When you read Attorney General Jeff Sessions’ Sept. 5 announcement of Mr. Trump’s decision to end the DACA program, it’s helpful to recall Sessions’ history, his inaccurate reading of national history, and the Trump administration’s poor record in Circuit Court decisions in their Muslim Ban efforts.
DACA , the abbreviation for Deferred Action for Childhood Arrivals, was announced as a policy by President Obama in 2014 to keep young people brought to the U.S. by their undocumented parents from being deported. Many of those children are now in their upper teens, 20s and 30s. They collectively call themselves Dreamers, because all they have known is their, and their family’s, pursuit of the American Dream.
There are 800,000 dreamers now facing deportation to a country they do not know. Most of them are excelling in U.S. schools, colleges and graduate schools. Neither Trump nor Sessions nor Congress has made any attempt to research who these young people are or what they add to our national fabric and economy.
Sessions justified his and Trump’s decision by saying DACA was an “unconstitutional exercise of authority by the executive branch.” ThinkProgress.com explains that in Arizona v. the United States, the Supreme Court says that “the executive does have the unilateral authority to permit certain undocumented immigrants to remain in the country.”
Think Progress goes on to say, “the case for or against DACA isn’t really a constitutional case at all. It is a question of whether federal laws enacted by Congress permitted the Obama administration to act as it did.” That’s for the Supreme Court to decide, or Congress to amend.
Another point Sessions made in his Sept. 5 statement on DACA was that “The effect of this unilateral executive amnesty contributed to a surge of unaccompanied minors on the southern border that yielded terrible humanitarian consequences. It also denied jobs to hundreds of thousands of Americans by allowing those same jobs to go to illegal aliens.”
As the Immigration Policy Institute reports, the surge in unaccompanied minors came from the countries of El Salvador, Guatemala, and Honduras before 2014. The numbers fell, then rose again in the summer and fall of 2015. These children were, and are, fleeing the highest murder rates in the world, where weak governments cannot, or will not, control marauding gangs. They were never eligible for DACA.
It is ignorant at best, or a lie of great cynicism, that our Attorney General confuses these desperate, family-less children riding on the tops of freight trains with adult Dreamers.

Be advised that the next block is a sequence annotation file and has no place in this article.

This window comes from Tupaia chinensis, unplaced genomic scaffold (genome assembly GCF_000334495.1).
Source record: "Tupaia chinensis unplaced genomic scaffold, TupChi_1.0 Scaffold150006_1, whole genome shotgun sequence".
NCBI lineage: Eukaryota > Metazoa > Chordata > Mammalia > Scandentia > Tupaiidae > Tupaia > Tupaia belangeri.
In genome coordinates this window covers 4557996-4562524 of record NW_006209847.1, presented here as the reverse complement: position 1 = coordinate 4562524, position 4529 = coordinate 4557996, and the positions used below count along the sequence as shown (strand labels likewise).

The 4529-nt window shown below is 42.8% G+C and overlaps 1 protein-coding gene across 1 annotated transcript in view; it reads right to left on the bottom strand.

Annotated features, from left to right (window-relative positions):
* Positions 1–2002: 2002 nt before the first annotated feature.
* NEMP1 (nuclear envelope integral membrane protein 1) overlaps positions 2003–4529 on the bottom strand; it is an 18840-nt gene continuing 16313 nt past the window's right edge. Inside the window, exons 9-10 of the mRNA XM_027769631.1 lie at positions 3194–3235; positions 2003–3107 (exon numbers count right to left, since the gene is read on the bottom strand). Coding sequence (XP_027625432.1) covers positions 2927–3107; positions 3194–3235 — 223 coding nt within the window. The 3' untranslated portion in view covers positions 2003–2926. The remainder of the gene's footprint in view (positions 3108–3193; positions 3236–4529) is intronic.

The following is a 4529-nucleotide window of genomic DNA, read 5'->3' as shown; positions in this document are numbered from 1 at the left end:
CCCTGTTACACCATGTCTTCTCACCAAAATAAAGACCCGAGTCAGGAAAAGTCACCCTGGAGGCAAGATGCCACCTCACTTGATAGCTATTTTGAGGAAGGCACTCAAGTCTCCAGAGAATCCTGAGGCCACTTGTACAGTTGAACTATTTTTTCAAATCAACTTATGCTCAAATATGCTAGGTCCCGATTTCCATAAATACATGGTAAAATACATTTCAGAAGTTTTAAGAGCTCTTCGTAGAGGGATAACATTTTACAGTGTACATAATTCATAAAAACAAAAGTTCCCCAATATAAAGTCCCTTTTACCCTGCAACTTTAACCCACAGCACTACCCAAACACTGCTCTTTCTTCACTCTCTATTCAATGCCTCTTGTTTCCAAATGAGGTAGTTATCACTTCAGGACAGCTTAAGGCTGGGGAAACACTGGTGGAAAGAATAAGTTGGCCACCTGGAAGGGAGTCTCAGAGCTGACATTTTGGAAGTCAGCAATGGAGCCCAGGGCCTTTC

Sessions said in his statement that DACA “denied jobs to hundreds of thousands of Americans by allowing those same jobs to go to illegal aliens.” Sessions is not identifying what jobs are being stolen from Americans; he’s repeating the same false claim made by Republicans for decades. They have advanced no evidence to show that Americans want to do dishwashing, stoop labor in agriculture, or slaughterhouse work. Employers in those fields cannot find enough native-born Americans to do that work.
On the other end of the job spectrum, employers desperate for people qualified to work with computers, writing code, and other technical jobs can’t find enough Americans skilled enough to do that work.
Sessions said with sanctimonious irony: “We inherited from our Founders – and have advanced – an unsurpassed legal heritage, which is the foundation of our freedom, safety, and prosperity. As the Attorney General, it is my duty to ensure that the laws of the United States are enforced and that the Constitutional order is upheld.”
But Sessions’ home state, Alabama, and region, the South, fought and lost the Civil War over their right to deny decency and citizenship to hundreds of thousands of slaves they owned as unpaid property. Sessions, and most of the South, have always opposed federal antidiscrimination laws and voting rights for people of color and equality for women and LGBTQ citizens.
As the Atlantic reports, Gerry Hebert was a lawyer in the Justice Department’s Civil Rights Division who testified under oath that Sessions called the NAACP and ACLU “Communist-inspired, un-American organizations that were trying to force civil rights down the throats of people.” Where is the “rule of law” in those documented positions?
The last thing the U.S. needs is to be lectured by a radical, unreconstructed bigot like Sessions, or a president ignorant of American history.
The Dreamers deserve our best welcome, compassion, and justice, not our worst discrimination.
Fox is a social activist from the Taos area.